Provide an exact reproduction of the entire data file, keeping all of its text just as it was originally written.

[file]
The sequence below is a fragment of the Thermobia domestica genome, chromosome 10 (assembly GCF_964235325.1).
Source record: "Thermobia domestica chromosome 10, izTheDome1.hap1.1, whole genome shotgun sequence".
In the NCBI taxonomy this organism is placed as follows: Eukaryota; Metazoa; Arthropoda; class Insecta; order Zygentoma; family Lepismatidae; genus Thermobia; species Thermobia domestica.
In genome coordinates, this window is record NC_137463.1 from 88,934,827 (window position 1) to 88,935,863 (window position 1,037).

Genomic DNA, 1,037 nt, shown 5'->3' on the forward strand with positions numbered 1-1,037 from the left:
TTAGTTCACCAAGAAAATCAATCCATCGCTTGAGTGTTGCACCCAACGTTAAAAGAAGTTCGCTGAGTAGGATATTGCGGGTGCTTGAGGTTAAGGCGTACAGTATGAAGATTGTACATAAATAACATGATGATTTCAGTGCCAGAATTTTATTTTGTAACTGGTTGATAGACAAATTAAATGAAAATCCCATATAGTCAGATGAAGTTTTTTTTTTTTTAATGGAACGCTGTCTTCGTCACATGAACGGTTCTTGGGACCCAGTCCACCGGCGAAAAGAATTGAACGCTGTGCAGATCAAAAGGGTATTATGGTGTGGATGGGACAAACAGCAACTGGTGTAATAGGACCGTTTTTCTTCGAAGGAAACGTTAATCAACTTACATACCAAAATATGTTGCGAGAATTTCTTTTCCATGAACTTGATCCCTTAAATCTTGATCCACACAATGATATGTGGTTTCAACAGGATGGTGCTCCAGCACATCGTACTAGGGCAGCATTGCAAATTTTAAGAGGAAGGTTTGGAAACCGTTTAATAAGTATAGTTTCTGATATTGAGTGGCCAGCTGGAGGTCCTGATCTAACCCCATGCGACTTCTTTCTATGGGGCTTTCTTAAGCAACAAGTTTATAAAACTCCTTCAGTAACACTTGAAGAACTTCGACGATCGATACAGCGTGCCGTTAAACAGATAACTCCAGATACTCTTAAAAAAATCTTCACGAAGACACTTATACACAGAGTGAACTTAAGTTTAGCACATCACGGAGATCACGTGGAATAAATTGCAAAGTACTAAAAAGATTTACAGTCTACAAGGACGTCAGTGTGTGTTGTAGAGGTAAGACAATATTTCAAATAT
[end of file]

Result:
The sequence below is a fragment of the Thermobia domestica genome, chromosome 10 (assembly GCF_964235325.1).
Source record: "Thermobia domestica chromosome 10, izTheDome1.hap1.1, whole genome shotgun sequence".
In the NCBI taxonomy this organism is placed as follows: Eukaryota; Metazoa; Arthropoda; class Insecta; order Zygentoma; family Lepismatidae; genus Thermobia; species Thermobia domestica.
In genome coordinates, this window is record NC_137463.1 from 88,934,827 (window position 1) to 88,935,863 (window position 1,037).

Genomic DNA, 1,037 nt, shown 5'->3' on the forward strand with positions numbered 1-1,037 from the left:
TTAGTTCACCAAGAAAATCAATCCATCGCTTGAGTGTTGCACCCAACGTTAAAAGAAGTTCGCTGAGTAGGATATTGCGGGTGCTTGAGGTTAAGGCGTACAGTATGAAGATTGTACATAAATAACATGATGATTTCAGTGCCAGAATTTTATTTTGTAACTGGTTGATAGACAAATTAAATGAAAATCCCATATAGTCAGATGAAGTTTTTTTTTTTTTAATGGAACGCTGTCTTCGTCACATGAACGGTTCTTGGGACCCAGTCCACCGGCGAAAAGAATTGAACGCTGTGCAGATCAAAAGGGTATTATGGTGTGGATGGGACAAACAGCAACTGGTGTAATAGGACCGTTTTTCTTCGAAGGAAACGTTAATCAACTTACATACCAAAATATGTTGCGAGAATTTCTTTTCCATGAACTTGATCCCTTAAATCTTGATCCACACAATGATATGTGGTTTCAACAGGATGGTGCTCCAGCACATCGTACTAGGGCAGCATTGCAAATTTTAAGAGGAAGGTTTGGAAACCGTTTAATAAGTATAGTTTCTGATATTGAGTGGCCAGCTGGAGGTCCTGATCTAACCCCATGCGACTTCTTTCTATGGGGCTTTCTTAAGCAACAAGTTTATAAAACTCCTTCAGTAACACTTGAAGAACTTCGACGATCGATACAGCGTGCCGTTAAACAGATAACTCCAGATACTCTTAAAAAAATCTTCACGAAGACACTTATACACAGAGTGAACTTAAGTTTAGCACATCACGGAGATCACGTGGAATAAATTGCAAAGTACTAAAAAGATTTACAGTCTACAAGGACGTCAGTGTGTGTTGTAGAGGTAAGACAATATTTCAAATAT